When you start thinking about where your baby is going to sleep at night or decorating your child’s bedroom, you may find it useful to keep these safety tips in mind.
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Choose a good-quality mattress that feels firm and is at least 10cm deep. Make sure that the mattress fits the cot snugly, with no gaps at the sides. When your baby can pull himself up, put the mattress in its lowest position so that he can’t climb out. Don’t use a pillow or duvet in your baby’s cot. For safe sleeping, your baby needs a surface that is firm and flat, and a duvet may make your baby too hot.
There’s no evidence that cot bumpers prevent injuries. They may trap heat inside the cot and your toddler may climb on them or become tangled. Studies have shown that cot bumpers can also cause strangulation or suffocation. They are therefore not recommended. When the cot mattress is at its lowest height and the top rail is below your child’s chest, it’s time to move him to a bed.
Cords on curtains and blinds should be kept short. Check that the chains and cords on your blinds and curtains are well out of your child’s reach as dangling cords carry a risk of strangulation. Safety regulations for blinds changed in a few years ago. All blinds sold for children now cordless or have tensioned or concealed cords.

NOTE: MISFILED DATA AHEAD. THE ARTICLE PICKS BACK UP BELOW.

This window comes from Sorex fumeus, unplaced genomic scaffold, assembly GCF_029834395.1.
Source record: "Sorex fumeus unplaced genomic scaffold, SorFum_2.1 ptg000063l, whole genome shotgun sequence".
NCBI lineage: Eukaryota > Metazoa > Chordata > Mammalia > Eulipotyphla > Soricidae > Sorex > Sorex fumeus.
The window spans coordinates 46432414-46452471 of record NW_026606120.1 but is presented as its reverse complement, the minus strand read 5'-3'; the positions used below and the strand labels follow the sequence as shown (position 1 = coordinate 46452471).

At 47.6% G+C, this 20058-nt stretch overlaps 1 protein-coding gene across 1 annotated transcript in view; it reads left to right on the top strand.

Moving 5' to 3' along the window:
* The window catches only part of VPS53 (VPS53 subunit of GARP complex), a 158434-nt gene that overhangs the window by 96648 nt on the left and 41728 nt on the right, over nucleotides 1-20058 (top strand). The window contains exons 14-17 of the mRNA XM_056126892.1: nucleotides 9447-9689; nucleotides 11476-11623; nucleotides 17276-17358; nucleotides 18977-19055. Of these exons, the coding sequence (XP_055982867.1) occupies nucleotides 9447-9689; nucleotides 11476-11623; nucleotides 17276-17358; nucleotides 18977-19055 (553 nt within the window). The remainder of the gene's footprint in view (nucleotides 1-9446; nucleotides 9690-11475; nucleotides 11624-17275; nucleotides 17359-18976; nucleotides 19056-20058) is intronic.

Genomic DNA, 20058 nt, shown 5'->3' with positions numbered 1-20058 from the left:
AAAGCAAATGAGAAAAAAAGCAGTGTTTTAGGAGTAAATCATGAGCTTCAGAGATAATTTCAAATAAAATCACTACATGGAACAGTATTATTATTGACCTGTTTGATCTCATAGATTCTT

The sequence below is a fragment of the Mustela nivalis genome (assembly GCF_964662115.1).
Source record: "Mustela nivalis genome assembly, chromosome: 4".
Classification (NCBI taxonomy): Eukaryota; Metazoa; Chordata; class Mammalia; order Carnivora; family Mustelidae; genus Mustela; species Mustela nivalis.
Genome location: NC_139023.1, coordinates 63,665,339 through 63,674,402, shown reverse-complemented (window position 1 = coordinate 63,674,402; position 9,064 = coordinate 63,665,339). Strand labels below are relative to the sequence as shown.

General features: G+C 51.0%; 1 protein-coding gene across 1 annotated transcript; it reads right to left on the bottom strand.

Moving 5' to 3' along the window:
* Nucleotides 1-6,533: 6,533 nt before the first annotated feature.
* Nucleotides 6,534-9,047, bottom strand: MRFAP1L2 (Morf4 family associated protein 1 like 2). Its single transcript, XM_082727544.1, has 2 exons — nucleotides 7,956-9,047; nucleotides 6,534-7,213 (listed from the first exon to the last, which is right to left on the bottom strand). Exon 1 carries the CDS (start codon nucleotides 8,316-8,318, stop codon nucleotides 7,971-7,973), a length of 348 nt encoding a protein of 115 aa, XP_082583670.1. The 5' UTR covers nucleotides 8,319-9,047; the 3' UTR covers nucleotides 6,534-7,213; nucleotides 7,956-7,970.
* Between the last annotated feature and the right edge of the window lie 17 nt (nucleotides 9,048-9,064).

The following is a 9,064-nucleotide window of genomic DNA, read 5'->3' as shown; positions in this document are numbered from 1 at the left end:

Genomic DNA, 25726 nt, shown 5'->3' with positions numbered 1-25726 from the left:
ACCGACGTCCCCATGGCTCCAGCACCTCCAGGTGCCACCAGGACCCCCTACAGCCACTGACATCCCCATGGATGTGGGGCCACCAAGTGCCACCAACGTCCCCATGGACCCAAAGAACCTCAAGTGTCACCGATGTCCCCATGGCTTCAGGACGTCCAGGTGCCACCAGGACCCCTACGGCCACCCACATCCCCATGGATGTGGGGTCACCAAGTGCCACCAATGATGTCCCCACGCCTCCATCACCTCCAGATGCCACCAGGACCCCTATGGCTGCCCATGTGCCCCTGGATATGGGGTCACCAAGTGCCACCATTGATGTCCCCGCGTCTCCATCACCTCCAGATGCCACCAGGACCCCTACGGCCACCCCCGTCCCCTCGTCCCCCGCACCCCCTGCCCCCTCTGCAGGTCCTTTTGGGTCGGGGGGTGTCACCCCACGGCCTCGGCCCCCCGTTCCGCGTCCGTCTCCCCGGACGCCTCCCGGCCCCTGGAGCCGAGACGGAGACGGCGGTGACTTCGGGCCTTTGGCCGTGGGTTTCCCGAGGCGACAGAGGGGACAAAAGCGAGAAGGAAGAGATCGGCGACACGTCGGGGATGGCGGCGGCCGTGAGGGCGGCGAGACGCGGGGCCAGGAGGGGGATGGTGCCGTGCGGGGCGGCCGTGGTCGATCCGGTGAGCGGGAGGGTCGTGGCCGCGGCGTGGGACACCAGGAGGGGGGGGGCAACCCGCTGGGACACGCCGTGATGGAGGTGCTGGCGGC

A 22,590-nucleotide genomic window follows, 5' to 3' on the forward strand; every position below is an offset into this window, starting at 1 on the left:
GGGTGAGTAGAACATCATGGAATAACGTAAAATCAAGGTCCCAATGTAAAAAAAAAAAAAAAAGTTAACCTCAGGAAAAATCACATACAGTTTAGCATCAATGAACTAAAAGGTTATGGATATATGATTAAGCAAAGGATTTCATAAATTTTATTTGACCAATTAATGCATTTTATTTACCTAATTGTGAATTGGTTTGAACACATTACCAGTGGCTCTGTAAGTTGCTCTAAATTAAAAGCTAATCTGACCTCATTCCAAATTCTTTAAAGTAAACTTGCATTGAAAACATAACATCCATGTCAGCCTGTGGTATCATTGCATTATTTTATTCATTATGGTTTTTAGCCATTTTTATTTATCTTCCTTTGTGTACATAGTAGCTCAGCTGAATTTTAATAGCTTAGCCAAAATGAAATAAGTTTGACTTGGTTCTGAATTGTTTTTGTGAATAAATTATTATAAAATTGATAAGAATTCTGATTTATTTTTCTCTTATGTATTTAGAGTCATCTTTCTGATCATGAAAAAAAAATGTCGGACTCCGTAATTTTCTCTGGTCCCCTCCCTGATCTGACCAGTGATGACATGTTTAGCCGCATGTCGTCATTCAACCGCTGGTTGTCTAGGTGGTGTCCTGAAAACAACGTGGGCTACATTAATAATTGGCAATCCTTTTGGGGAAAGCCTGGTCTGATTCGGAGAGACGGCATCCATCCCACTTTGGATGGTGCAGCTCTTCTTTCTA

Ensure that any existing blind cords and chains are out of your baby or toddler’s reach by moving beds, cots and highchairs well away from windows. Even better, replace cords altogether in your baby’s bedroom. Secure wardrobes and bookshelves to walls to prevent them from falling over on your child. For the same reason, always remember to close drawers.
If you have a changing table, always stay with your baby when you use it. A safer option is to change your baby’s nappy on a changing mat on the floor, so that there is no danger of him falling. Keep nappy-changing equipment, such as nappy sacks, toiletries, and wipes well out of your baby’s reach. There have been cases of babies choking on nappy sacks or being suffocated by them.
Make sure pyjama feet aren’t too long or socks too slippery if your baby is pulling himself up or starting to walk. Use layers of bedding. This will make it easy for you to add and remove layers to keep your baby at a comfortable temperature. Or, you could use a baby sleeping bag. This will help prevent your baby from wriggling down underneath the covers.
Lastly, if you choose to add a fan, opt for a standing fan that can oscillate freely, but ensure that it is away from the immediate area of the baby’s crib and is pointed away from the baby. This will help avoid it from being knocked or toppled over and also reduce the chance of it harming your baby. By being pointed away at an angle, it will reduce the chance of infants getting a chill.